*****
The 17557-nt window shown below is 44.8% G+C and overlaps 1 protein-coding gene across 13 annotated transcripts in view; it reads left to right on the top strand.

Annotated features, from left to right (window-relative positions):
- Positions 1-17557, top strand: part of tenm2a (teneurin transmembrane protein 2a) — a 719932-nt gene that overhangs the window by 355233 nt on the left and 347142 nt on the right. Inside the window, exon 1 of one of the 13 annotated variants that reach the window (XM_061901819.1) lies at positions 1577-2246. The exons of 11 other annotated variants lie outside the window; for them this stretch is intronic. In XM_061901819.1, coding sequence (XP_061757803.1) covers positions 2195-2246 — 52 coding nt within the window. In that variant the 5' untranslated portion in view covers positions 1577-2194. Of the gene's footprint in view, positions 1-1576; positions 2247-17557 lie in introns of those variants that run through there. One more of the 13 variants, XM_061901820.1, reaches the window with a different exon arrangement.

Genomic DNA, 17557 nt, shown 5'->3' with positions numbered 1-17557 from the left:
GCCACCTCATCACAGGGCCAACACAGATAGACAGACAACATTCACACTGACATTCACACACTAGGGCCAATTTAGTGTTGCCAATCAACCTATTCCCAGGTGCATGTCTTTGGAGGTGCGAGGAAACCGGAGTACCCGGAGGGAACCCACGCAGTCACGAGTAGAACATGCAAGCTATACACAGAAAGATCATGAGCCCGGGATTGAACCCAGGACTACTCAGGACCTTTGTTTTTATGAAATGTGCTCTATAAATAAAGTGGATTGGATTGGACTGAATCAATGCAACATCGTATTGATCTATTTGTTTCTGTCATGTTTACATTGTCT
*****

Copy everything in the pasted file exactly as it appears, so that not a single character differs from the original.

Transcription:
The 17557-nt window shown below is 44.8% G+C and overlaps 1 protein-coding gene across 13 annotated transcripts in view; it reads left to right on the top strand.

Annotated features, from left to right (window-relative positions):
- Positions 1-17557, top strand: part of tenm2a (teneurin transmembrane protein 2a) — a 719932-nt gene that overhangs the window by 355233 nt on the left and 347142 nt on the right. Inside the window, exon 1 of one of the 13 annotated variants that reach the window (XM_061901819.1) lies at positions 1577-2246. The exons of 11 other annotated variants lie outside the window; for them this stretch is intronic. In XM_061901819.1, coding sequence (XP_061757803.1) covers positions 2195-2246 — 52 coding nt within the window. In that variant the 5' untranslated portion in view covers positions 1577-2194. Of the gene's footprint in view, positions 1-1576; positions 2247-17557 lie in introns of those variants that run through there. One more of the 13 variants, XM_061901820.1, reaches the window with a different exon arrangement.

Genomic DNA, 17557 nt, shown 5'->3' with positions numbered 1-17557 from the left:
GCCACCTCATCACAGGGCCAACACAGATAGACAGACAACATTCACACTGACATTCACACACTAGGGCCAATTTAGTGTTGCCAATCAACCTATTCCCAGGTGCATGTCTTTGGAGGTGCGAGGAAACCGGAGTACCCGGAGGGAACCCACGCAGTCACGAGTAGAACATGCAAGCTATACACAGAAAGATCATGAGCCCGGGATTGAACCCAGGACTACTCAGGACCTTTGTTTTTATGAAATGTGCTCTATAAATAAAGTGGATTGGATTGGACTGAATCAATGCAACATCGTATTGATCTATTTGTTTCTGTCATGTTTACATTGTCT